Venezuelan security forces fired tear gas Saturday to disperse demonstrators in Caracas outraged by massive power outages that have kept much of the country in darkness since early March.
AFP journalists on the scene said the security forces blocked opposition protesters from concentrating at certain points in the western side of the capital city.
The latest power outage hit just after 7 pm Friday, affecting Caracas and at least 20 of the oil producing country’s 23 states.
The blackouts have hit Venezuela hard – worsening the already-dire economic and living conditions in a country that is witnessing a political showdown between the head of the country’s leftist government, Nicolas Maduro, and opposition leader Juan Guaido.
The United States and more than 50 other countries recognize Guaido as interim president. Russia, along with China, back Maduro.
The blackouts that began on March 7 have affected the water service, transportation, and telephone and internet services across the country. The most recent blackout halted activities between Monday and Thursday.
“Our lights go out at every moment, we don’t have internet service… the water service has been terrible for more than a year, and with these blackouts things have gotten a lot worse,” said a protester at a Caracas demo who did not want to give her name. She was in a crowd with her neighbors protesting by banging pots.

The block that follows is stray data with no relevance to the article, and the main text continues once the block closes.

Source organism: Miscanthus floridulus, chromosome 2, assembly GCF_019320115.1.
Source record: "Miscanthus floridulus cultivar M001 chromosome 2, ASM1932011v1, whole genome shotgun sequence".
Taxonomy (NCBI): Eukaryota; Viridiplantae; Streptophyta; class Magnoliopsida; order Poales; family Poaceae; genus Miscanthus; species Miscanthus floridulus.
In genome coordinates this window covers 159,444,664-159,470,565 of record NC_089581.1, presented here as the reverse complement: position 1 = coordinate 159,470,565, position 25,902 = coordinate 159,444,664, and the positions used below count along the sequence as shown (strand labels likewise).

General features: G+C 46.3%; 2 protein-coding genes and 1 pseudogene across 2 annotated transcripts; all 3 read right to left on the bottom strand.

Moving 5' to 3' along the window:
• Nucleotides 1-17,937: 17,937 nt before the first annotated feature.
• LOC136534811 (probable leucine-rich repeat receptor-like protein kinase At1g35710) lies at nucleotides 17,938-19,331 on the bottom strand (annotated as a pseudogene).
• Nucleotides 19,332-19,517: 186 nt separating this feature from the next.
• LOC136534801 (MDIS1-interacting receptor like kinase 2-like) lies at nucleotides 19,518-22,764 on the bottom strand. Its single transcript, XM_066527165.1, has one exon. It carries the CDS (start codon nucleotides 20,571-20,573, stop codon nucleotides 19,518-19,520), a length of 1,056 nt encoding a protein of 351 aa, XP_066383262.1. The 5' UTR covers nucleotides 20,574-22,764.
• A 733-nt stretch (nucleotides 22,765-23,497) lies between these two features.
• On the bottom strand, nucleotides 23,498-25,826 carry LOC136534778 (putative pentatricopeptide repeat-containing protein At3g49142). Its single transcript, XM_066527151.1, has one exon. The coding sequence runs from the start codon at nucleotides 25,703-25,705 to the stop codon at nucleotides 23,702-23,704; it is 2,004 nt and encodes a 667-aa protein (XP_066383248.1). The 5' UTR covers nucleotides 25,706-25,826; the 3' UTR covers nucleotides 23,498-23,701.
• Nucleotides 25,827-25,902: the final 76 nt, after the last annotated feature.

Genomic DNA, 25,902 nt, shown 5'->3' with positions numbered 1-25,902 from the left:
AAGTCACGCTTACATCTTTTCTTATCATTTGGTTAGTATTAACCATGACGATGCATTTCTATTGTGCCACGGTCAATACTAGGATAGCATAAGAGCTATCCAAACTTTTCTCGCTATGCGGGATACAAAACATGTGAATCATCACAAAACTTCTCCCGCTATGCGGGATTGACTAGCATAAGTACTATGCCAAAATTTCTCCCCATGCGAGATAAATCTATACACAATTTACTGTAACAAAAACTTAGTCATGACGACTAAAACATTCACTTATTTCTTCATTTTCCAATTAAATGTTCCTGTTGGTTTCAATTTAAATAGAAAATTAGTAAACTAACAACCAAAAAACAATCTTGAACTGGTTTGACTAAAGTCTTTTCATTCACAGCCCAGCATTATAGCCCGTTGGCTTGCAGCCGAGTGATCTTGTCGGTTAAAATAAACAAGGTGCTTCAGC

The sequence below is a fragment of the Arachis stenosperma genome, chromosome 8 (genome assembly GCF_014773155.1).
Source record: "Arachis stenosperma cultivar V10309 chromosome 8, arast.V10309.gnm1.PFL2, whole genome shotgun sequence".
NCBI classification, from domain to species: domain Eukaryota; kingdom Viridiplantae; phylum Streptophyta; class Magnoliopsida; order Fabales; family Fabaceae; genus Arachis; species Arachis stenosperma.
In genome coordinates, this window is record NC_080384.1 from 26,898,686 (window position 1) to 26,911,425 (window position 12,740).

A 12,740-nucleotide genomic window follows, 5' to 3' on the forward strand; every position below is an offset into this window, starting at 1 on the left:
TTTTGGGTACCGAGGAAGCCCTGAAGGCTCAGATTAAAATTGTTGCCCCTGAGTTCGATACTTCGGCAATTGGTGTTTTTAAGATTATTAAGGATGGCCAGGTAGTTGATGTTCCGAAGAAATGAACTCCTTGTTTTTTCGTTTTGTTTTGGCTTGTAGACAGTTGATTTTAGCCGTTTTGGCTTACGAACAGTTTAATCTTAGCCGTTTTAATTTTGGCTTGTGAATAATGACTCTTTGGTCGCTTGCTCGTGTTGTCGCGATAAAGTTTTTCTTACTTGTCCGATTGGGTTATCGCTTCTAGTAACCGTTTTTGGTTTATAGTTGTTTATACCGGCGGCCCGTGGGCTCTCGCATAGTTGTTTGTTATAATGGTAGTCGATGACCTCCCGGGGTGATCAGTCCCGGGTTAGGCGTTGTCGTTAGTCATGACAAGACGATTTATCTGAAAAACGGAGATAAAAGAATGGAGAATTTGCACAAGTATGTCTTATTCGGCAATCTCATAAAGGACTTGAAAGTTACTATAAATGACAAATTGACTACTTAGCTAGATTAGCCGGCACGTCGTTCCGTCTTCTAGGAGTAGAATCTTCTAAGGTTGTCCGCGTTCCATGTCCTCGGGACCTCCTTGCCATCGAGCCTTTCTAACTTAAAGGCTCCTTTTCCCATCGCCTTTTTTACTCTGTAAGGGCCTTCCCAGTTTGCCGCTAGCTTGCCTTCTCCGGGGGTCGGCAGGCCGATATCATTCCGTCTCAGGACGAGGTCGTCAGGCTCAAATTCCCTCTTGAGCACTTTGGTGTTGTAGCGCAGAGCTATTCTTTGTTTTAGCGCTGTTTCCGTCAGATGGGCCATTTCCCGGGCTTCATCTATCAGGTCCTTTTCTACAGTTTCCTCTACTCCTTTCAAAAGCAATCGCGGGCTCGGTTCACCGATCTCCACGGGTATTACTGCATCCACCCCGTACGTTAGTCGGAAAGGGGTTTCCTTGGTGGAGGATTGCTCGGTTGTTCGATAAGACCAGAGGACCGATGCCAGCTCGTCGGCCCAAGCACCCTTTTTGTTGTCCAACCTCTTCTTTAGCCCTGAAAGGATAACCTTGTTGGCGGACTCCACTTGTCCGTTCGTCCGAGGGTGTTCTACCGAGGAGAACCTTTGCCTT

“I refuse to leave Venezuela, because I am certain that there is so much here to fight for,” said another marcher who identified herself only as Andrea. “We are going to stay in the street fighting.”
She said that while Caracas outages were bad, in many states they are much worse, making it impossible for millions to use refrigerators.
Maduro has blamed the previous outages on sabotage, but experts have said infrastructure crumbling from years of neglect is a likelier culprit than outside interference.
Malnutrition and disease are on the rise as living conditions plummet in the oil-producing Latin American nation, which is spiraling ever deeper into economic chaos during the protracted political crisis.
Guaido moved to keep the pressure on the Maduro government by calling for a new mass protest.
“We are organising Operation Freedom. And we want everyone in the streets around Venezuela on April 6,” Guaido said at a rally in Los Teques, not far from Caracas.
In response, Maduro also called another new mass counter-demonstration “to say no to US terrorist imperialism.”
He also called on the “colectivos” – pro-government enforcers that the opposition describe as armed paramilitary thugs – to have “zero tolerance” for violence at the protests.
“They are inciting people with hatred. We are calling for love. We are calling for peace,” said Maduro’s social movements chief Jesus Camargo.